Chromebook owners may soon be able to choose which Linux distro to use

Midway through 2018, Google wowed many Chromebook users by allowing them to run desktop Linux apps on Chrome OS. The company now plans to allow device managers to choose a Linux distro on which it runs.
Jan 14, 2019

Midway through 2018, Google wowed many Chromebook users by allowing them to run desktop Linux apps on Chrome OS. Though this support currently works through a virtualized Linux, based on Debian, Google has been continuously improving the support. Features like graphics acceleration are lined up for future addition. And the company isn't stopping there. It now plans to allow device managers to choose a Linux distro on which it runs.

Choose a Linux distro for your Chromebook

There exist many flavors of Linux, each with their own pros and cons, and Google is planning to let Chromebook users choose their preferred one. As one distro does not fit all, this is an important development especially for developers and the companies that are very particular about which operating systems their employees run company programs on. Google, for instance, has its own “gLinux”, a modified Linux distro based on Debian. Obviously, it comes with Google-specific enhancements.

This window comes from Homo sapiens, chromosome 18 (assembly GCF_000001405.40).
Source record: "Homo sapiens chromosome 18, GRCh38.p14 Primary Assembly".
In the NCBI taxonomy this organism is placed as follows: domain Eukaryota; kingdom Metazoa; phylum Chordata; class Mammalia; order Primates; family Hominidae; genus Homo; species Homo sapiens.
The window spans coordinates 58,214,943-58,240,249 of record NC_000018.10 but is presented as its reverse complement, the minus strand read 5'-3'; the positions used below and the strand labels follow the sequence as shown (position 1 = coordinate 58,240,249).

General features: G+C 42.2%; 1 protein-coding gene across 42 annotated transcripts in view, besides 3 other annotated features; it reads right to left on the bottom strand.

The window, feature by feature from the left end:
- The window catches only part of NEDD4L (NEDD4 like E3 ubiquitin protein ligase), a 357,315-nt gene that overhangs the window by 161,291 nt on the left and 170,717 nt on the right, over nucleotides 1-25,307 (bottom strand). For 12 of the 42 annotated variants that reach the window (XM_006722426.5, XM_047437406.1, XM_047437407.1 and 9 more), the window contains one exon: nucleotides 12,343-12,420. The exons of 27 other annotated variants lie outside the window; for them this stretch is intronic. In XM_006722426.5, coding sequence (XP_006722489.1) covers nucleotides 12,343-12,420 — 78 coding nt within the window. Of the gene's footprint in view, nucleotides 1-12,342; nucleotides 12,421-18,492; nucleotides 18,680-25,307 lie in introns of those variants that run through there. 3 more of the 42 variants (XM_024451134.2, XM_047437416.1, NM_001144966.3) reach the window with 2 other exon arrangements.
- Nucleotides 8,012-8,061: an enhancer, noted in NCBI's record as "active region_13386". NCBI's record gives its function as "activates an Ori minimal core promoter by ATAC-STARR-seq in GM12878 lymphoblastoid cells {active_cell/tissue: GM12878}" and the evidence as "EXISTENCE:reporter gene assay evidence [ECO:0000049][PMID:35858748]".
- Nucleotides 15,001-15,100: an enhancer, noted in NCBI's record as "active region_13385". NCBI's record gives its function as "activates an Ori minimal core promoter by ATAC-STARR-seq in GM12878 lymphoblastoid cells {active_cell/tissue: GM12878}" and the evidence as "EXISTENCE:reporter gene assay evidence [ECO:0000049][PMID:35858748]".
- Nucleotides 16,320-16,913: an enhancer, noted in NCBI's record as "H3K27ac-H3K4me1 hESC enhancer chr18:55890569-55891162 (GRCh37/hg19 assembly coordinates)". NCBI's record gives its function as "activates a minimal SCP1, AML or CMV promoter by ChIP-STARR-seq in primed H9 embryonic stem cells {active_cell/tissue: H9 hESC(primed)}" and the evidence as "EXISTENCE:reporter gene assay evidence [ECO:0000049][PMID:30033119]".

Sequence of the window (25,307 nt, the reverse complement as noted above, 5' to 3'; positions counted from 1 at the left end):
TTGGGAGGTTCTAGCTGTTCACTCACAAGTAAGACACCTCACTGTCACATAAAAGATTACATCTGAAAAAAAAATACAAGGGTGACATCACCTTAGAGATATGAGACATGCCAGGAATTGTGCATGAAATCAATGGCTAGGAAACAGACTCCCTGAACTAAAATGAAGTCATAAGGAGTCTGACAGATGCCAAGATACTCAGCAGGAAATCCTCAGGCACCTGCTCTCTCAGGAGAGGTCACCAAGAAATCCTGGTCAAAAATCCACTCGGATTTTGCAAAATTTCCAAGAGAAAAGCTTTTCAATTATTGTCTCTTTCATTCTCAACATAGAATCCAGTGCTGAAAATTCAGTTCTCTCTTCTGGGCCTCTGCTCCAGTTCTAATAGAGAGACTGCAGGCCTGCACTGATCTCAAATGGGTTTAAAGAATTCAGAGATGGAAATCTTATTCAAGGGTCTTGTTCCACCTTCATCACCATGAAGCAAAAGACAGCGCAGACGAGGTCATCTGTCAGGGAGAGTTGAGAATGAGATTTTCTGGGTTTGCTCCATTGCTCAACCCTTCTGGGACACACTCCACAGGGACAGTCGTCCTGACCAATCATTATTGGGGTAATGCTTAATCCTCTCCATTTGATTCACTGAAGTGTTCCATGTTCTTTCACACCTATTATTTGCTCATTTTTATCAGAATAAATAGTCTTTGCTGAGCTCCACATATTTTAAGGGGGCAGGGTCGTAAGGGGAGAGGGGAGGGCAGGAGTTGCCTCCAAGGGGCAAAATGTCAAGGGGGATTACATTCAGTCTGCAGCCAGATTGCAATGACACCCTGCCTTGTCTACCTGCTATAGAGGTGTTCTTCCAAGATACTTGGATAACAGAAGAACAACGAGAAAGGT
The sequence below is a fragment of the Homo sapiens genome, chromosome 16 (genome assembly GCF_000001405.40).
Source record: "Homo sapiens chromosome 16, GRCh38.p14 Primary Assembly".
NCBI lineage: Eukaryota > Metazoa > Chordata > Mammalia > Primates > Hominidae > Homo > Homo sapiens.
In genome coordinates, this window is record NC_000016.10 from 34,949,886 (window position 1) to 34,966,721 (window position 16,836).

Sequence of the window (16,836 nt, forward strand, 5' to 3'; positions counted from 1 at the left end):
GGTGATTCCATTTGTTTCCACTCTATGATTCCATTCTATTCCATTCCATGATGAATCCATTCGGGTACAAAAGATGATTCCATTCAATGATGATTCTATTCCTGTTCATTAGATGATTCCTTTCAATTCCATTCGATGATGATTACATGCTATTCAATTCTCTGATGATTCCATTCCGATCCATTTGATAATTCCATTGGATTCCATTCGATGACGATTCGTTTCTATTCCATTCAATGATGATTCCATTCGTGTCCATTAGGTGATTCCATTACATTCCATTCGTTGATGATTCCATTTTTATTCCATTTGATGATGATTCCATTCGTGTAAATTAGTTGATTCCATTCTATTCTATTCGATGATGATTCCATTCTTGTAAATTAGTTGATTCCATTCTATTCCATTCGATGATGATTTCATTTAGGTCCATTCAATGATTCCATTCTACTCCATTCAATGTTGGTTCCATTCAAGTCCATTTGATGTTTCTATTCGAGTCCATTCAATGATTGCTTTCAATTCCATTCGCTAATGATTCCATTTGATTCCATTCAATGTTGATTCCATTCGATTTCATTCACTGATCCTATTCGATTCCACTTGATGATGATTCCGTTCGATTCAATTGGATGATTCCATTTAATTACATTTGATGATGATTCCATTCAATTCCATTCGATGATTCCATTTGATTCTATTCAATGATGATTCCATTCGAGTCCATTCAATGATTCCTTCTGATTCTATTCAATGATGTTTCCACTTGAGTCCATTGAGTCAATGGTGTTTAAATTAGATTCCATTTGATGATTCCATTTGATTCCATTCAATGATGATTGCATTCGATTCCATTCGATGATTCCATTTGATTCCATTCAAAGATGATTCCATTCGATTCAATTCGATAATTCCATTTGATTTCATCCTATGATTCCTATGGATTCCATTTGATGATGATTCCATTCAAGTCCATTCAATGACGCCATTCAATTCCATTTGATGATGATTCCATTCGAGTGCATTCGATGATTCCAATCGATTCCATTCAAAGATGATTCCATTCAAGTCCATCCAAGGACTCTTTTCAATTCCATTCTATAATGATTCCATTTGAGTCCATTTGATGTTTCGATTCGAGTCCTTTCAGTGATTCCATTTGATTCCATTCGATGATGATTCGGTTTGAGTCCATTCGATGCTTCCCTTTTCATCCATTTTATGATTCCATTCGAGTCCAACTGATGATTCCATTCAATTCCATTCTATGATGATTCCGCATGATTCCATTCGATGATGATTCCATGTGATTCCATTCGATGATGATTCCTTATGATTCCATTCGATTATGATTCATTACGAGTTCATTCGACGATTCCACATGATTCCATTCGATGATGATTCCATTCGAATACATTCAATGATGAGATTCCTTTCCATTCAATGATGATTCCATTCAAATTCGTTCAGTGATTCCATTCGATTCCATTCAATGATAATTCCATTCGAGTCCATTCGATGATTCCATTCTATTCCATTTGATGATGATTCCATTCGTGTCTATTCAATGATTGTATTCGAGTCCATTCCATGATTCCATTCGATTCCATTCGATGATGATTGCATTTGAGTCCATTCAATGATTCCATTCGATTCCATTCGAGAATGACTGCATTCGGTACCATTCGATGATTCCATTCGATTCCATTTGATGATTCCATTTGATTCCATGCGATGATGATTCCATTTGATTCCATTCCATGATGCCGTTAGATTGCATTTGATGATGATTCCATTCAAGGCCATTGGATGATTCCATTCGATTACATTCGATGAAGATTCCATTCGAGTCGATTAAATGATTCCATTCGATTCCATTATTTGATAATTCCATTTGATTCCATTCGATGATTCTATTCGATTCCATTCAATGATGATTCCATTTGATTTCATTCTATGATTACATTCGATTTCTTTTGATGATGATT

The same applies for individual developers who are working in a distro-specific software configured in a certain way. But all these restrictions means many developers couldn't use Chromebooks for work purposes even if they love the Chrome OS ecosystem. Google is now planning to end that.

As per 9to5Google, who spotted the change in Chromium’s codebase:

Device administrators will be able to designate a URL for Chrome OS to download the Linux distro from a hash to ensure the download was successful. It’s also intended for a license key (if necessary) to be preset. It’s not yet known if any modifications will need to be made to the Linux distro itself to work with Chrome OS.”

The feature, however, appears to be limited to managed Chrome OS devices and device admins. Chrome OS should automatically download and install what it needs to run Linux apps. Non-managed users are out of luck, at least for the time being.

Google is currently testing the distro under the codename "Pita."

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